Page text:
Donna Trenton is a frustrated suburban housewife whose life is a turmoil after her husband learns about her having an affair. Brett Camber is a young boy whose only companion is a Saint-Bernard named "Cujo", who in turn is bitten by a rabid bat. Whilst Vic, Donna's husband is away on business, and thinking over his marital troubles, Donna and her 5-year-old son Tad take her Pinto to Brett Cambers' dad's car shop... the car fails, and "Cujo" is very, very sick... Written by
Miguel Cane <Stepford@yahoo.com>
Stunt double Jean Coulter was in the car and had the one of the toys used by the dogs' trainers as a "lure". The window was partially down, the dog jumped up and put his paws on the window, forcing it down and he reached in for his toy. Jeannie's reaction was to lower the toy and the dog bit her nose. She was treated at the hospital and released. There was also the rumor at the time that she was bitten by a rabid dog which was entirely incorrect. See more »
When Tad and Donna are trapped in the car, Donna rolls down the windows to try to let some air in. The phone rings, and Cujo attacks the car, shattering the passenger window. The passenger window is rolled up all the way when Cujo shatters it, when Donna rolled it down the scene before. See more »
A film that tells you that your demons will come back to haunt you.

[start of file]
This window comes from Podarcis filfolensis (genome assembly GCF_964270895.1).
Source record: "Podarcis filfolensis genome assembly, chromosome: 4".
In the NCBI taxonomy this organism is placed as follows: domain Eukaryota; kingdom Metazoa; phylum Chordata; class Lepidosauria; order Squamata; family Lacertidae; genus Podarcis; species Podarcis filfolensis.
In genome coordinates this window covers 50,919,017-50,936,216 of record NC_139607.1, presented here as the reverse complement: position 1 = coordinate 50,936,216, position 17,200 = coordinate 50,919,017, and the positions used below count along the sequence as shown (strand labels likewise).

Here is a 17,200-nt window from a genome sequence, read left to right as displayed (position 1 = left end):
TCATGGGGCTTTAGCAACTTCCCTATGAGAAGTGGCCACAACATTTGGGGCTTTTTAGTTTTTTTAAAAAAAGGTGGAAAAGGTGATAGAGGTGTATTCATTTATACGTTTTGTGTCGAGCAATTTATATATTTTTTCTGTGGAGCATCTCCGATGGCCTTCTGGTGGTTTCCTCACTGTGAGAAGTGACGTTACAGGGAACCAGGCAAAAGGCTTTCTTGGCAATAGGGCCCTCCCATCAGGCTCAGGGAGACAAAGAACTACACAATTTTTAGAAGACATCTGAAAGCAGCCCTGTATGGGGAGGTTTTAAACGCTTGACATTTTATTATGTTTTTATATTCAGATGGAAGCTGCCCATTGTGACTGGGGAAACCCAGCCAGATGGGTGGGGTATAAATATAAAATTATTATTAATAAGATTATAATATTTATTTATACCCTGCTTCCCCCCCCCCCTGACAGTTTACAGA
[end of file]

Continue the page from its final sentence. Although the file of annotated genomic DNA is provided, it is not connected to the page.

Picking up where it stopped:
We all know Cujo is a giant St. Bernard that has to kill because he is rabid. The film works as a horror film because of that concept, but this film and the story writer behind it believe that paybacks are a bitch. Retribution is always around the corner and when it is your time, you don't know if it is going to from a guy in a hockey mask, a massive great white shark,a 58 red and white Plymouth Fury, some idiot with long finger knives or a lovable Saint Bernard. Whatever it is though, sin always accounted for. Cujo subscribes to that theory.
Everyone that dies in this film, with the exception of maybe one, does so because they are not very likable people to begin with. They are all tainted and when Cujo gets a hold of them, we are almost glad that he wants their blood. But it is the climax of the film that is the most intriguing. Because here we have a woman who has gotten rid of her sin. But she now has to face the music not for what she is doing, but for what she has done. And if you read the book, you will see that it sticks to that theory and message much more than the film does. It is understood that Cujo has to have a happy Hollywood ending, and that is fine, but the book tells a much more clear yet paradoxically convoluted tale of a boy, his dog, and how sin is never really forgiven.
What is also great about Cujo is how it shows the dog coming unravelled. We see the transformation from lovable suck of a family dog, to vicious killing machine that has an insatiable need for blood. We see his nose get more wet, we see how certain noises bother him more and we see how much saliva this dog has stored up in his nasty mouth.
Cujo is a good movie. It is scary, especially the last half hour and it actually has a point. It also does a fairly good job of bringing King's vision to life. It is not easy to do that, after all King has a very vivid imagination. But Cujo comes close. Very close
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